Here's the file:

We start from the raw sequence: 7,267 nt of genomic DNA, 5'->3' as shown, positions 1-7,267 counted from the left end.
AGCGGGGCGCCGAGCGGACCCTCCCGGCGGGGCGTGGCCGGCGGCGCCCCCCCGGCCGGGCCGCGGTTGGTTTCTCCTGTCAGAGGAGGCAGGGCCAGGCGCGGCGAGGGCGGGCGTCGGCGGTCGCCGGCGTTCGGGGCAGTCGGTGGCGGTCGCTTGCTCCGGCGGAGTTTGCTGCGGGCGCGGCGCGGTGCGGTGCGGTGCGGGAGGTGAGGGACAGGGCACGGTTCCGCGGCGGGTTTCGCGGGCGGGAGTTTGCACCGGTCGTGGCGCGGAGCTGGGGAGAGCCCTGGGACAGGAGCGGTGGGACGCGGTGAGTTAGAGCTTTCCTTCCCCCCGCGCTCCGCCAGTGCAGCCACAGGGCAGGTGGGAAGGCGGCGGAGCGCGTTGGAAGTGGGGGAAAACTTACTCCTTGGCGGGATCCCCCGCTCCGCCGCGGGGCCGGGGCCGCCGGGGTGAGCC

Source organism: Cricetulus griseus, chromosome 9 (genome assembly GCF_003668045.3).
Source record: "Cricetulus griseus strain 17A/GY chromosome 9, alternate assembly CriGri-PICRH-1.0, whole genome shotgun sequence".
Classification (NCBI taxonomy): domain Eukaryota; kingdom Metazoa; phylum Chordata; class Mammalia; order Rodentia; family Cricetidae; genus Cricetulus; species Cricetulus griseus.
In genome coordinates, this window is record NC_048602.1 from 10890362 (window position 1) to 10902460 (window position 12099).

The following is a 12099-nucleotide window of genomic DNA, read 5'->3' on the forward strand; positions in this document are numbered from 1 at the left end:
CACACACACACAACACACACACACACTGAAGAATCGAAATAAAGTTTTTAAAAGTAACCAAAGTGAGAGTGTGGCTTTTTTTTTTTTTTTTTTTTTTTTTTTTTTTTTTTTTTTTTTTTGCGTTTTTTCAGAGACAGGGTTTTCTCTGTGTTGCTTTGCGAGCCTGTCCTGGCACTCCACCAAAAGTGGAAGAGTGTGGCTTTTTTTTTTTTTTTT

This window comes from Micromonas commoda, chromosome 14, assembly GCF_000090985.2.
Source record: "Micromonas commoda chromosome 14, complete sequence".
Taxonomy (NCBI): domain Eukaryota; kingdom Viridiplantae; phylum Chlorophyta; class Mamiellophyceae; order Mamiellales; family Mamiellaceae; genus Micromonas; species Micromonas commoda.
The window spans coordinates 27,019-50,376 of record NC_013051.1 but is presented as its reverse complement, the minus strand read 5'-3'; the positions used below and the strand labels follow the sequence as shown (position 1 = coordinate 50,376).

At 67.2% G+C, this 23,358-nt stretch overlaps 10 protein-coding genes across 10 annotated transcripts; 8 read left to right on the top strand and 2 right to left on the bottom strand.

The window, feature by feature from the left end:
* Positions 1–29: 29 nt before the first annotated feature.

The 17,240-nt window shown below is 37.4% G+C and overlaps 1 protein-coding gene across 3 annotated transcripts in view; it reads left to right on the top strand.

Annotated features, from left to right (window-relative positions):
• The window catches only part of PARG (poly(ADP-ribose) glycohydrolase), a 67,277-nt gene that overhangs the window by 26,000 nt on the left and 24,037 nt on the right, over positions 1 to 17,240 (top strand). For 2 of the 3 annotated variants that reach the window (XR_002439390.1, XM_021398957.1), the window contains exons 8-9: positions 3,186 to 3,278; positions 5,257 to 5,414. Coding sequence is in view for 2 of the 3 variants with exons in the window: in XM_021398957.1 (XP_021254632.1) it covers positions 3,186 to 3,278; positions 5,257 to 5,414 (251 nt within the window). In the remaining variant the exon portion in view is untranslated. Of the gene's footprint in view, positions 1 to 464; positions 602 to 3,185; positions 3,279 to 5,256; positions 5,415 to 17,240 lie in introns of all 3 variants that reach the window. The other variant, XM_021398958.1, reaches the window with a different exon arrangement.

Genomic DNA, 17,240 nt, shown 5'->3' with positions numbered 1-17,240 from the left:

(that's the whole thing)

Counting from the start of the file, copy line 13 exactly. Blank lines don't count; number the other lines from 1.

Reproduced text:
At 67.2% G+C, this 23,358-nt stretch overlaps 10 protein-coding genes across 10 annotated transcripts; 8 read left to right on the top strand and 2 right to left on the bottom strand.